For myself, as I said in class, I begin with the belief that Dubliners is a pretty perfect work of fiction. But I quickly move to Ulysses, my first Joyce, and to the first notion I grasped: that the novel Ulysses, the story of one hapless Jewish cuckold wandering Dublin, hangs quite neatly on the Homeric epic The Odyssey. I was thrilled by the modernist interest in bringing the myths to bear in personal lives and works of art. No doubt I'd always felt that I was mythic. Perhaps Joyce did too. Or maybe he was just having a good time with all of us.

25 September 2008

What a Week

Prompted by my computer breaking down on Sunday along with the mortgage bail-out, the nationalization of AIG and the overall U.S. economy rescue mission, I did a heck of a lot of reading this week -- and it was pretty wonderful. I worried about connecting with my students, naturally, but I survived that by complaining to my husband and a few friends and continuing to read. First I read Papal Lies, a book my Pope-hating friend gave me about the popes of the 11th, 12th, 13th and 14th centuries. The book is so out of print that it's not even listed on Amazon, but it was a fun romp through a seriously corrupted organization that leaves no question as to why Luther and a few others were angry back then.

Then I re-read a few of my friends' poetry books in progress, including Tonya Foster's A Swarm of Bees in High Court, which is composed entirely in haiku. I also read through Zone: Zero the wonderful and very difficult new book by Stephanie Strickland which Robin Reagler has featured on Big Window this week. This one definitely bears more than on re-reading, and I haven't yet played the interactive CD that accompanies it. I read the Japanese fabulist Haruki Murakami's Kafka on the Shore in one day -- all 436 pages of a wild and magical novel that I highly recommend. And after hearing Tomaz Salamun read his poetry at St. Mark's Poetry Project Monday night, I bought and read most of his first book in English, Poker.

Poker was originally published in Slovenian in 1966 and was seen as revolutionary and subversive. Which is a pretty good definition of what I want from poetry--words that undermine the obvious paths of thought to (help me to) break into new vistas. Of course, when I came home from the reading and told my husband I'd heard the most marvelous Slovenian poetry, he behaved as if I were trying to act like an effete New Yorker. But, truly, he is the most marvelous. Here is a quatrain from the very middle of Poker. It sits alone on a page at the beginning of a long poem called "Things."

Between any two points in space
you can always draw a straight line
but where is the way
between the same place

Where indeed is the way? No doubt we'll all find it next week. Keep blogging, my students....

11 September 2008

What I'm reading

I'm reading Sophocles' Antigone, or actually re-reading it, which is actually more like thinking about it. The play is thought to have been first performed in late March, 441 B.C.

I fear B.C. is a politically incorrect term, as it means Before Christ and not everyone is Christian. I believe the new term is B.C.E. Before the Common Era. Forgive me!

The play was part of a public festival known as the "Great Dionysia," which celebrated Dionysius, the god of wine. During the annual Dionysia many of the famous Greek trajedies--and commedies and satires--were first produced.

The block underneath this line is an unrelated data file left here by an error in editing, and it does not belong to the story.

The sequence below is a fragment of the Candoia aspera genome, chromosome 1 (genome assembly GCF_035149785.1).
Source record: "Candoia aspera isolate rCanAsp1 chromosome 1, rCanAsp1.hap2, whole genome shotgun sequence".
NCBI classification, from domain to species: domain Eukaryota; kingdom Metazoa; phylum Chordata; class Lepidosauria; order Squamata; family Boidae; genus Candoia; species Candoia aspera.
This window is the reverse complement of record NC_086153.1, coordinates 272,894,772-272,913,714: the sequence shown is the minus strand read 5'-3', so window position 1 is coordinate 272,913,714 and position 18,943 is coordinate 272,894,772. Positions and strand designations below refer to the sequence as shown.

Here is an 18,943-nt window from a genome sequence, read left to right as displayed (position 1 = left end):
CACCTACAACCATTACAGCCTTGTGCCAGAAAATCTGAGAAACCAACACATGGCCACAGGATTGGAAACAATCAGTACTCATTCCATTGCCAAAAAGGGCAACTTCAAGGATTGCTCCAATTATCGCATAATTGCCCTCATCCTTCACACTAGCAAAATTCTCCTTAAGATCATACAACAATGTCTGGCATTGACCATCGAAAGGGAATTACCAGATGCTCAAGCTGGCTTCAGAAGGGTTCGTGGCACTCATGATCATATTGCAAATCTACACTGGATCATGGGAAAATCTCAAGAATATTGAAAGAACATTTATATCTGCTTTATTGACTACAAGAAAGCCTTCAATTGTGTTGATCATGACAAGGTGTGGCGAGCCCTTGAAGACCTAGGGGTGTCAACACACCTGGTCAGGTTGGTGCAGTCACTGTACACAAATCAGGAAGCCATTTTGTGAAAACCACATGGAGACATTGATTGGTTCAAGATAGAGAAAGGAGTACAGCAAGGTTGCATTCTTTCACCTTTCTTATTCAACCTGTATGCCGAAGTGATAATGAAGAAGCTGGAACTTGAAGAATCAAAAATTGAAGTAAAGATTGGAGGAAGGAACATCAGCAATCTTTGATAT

The play is not Sophocles' easiest. It is the story of a myth, or the part of the myth that occurs at the tale end of the Oedipal disaster, after it's been discovered that their father was also their brother -- that is, their mother is also their grandmother. (You'll figure it out, if you don't know the story already) Other things have happened, such as their father poking his eyes out and their brothers killing each other. The people left in the family are the two sisters, a bossy, high-strung and righteous Antigone and her sweet mild lil sis, Ismene, and an uncle, Creon, who has taken the throne and immediately promises to kill anyone who attempts to properly bury Antigone's outcast, and already quite dead, brother.

In the first scene, Antigone meets her sister outside the castle--or whatever Greek royalty lived in--and says, "Ismene, my sister, mine own dear sister, knowest thou what ill there is?"

I'm impressed with how easy it is to read Antigone online. MIT has it here, Bartleby has it here, the awesome Diotima has it here, and Sparknotes--whoever they are--has it here.

It would be cool if all of those links worked.

More on tragedy--Greek--soon.

03 September 2008

Teaching Art

First, it's impossible. And often terribly insulting, condescending, and especially unwittingly condescending (my specialty). (Due to the many years of teaching art, of course.)

But that doesn't mean that the students enrolled in English 332 (Advanced Creative Writing) won't be learning a thing or two about art while in my vicinity in the next four months. But mostly they'll learn it out of my vicinity. Mostly they'll learn it by realizing they already know it. Buried somewhere in their noggins. Art and the old longing for more more more of it, dangit.

This is not my point.

My point is that classes start tomorrow, that the students will be advanced, that I want to lead them into the great world of their own art, their own generation, and so I am going to demand that they set up a blog. Each one of them. A weekly assignment about art -- about their art -- or just about art as they understand it. As their understanding enlarges. And I will keep up with them, a little loveletter here which is easier than posting on ab chaos lex.com and which will--may--will--may enlarge my own understanding of the process.

I am looking at my syllabus: Should I post it here? On the web?

My favorite line: Attendance and attitude are key to learning!

As if!

More will be revealed.

Peter called my iPhone snapshot art (and I've been thinking a bit about art)